How to Buy Silver Bullion in Canada

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Last Updated on: 2nd September 2021, 06:04 pm

Every savvy investor worth their weight in gold is best served learning how to buy silver bullion in Canada. Sure, when it comes to investing in commodities, gold often takes the cake. As well it should. Gold has many practical use cases in industry and is the king of precious metals. That said, the reality is, no matter what your weapon of choice is when it comes to investing, diversification should always be a part of a long term strategy.

At the present moment, a single ounce of gold will cost over $2,000 Canadian. Compare that to silver which is just over $20 an ounce and it's easy to see why silver can be just as attractive to investors. The prospect of buying silver bullion in Canada might be an especially good proposition for somebody just starting out.  

The reason is two-fold. First, novice investors in commodities love the idea of owning a lot of something at a cheap price, or at least what they perceive to be a cheap price. Secondly, the price of silver typically rises and falls alongside the price of gold. That means generally speaking anybody looking for the capital gains associated with investing in gold will probably consider buying silver too.

Both silver and gold also share many of the same practical uses. Both are used in industrial lines of work in manufacturing. Large amounts of both can be found in electronics, jewellery and of course, good old fashioned currency.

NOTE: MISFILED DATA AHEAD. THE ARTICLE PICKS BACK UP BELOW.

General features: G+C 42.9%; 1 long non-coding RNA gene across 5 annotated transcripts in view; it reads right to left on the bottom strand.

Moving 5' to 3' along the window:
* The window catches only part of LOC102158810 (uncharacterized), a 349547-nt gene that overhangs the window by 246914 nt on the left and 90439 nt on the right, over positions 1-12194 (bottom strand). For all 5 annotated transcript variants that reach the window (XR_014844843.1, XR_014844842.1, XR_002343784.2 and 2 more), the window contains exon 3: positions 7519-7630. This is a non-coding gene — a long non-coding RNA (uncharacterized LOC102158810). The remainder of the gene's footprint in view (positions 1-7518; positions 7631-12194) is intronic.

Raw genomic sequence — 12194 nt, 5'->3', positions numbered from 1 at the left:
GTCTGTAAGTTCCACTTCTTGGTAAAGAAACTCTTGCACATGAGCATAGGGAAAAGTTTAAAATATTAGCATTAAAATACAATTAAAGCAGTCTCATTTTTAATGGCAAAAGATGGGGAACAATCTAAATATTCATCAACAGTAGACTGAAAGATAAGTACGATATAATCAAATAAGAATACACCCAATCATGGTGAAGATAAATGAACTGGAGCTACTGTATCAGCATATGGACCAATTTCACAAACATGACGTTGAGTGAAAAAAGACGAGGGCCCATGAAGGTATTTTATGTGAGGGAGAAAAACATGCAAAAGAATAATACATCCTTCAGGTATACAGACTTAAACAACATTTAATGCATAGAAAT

Now is as good a time as any to explore investing in commodities. Here’s everything you need to know about how to buy silver bullion in Canada.

Options for Buying Silver Bullion in Canada

Many novice investors think that the word bullion means something special, or that it only refers to buying precious metals in the form of gold or silver bars. In actuality, the word bullion mainly refers to precious metals being in a pure form. That’s very important to know as an investor. At the same time, the Royal Canadian Mint and many of Canada’s top precious metals investing firms already know that investors are looking to buy bullion. It’s common knowledge. Much of the jewellery, coins and products we use on a day-to-day basis that contain silver or gold contain merely a mix of the metals, not a pure version. People generally don’t invest in alloy metals unless those metals make up the spare change in their pocket.

So with that said, there are many different forms of silver bullion available for purchase. Let’s break each of them down.

Silver Bullion Coins

Silver bullion coins aren’t just a great investment, they are a great family heirloom that can be passed down from generation to generation. They act as a great investment and collectible. There are three characteristics that define the collectible nature of silver bullion coins:

  • They are scarce.
  • They are in demand.
  • They have an attractive design.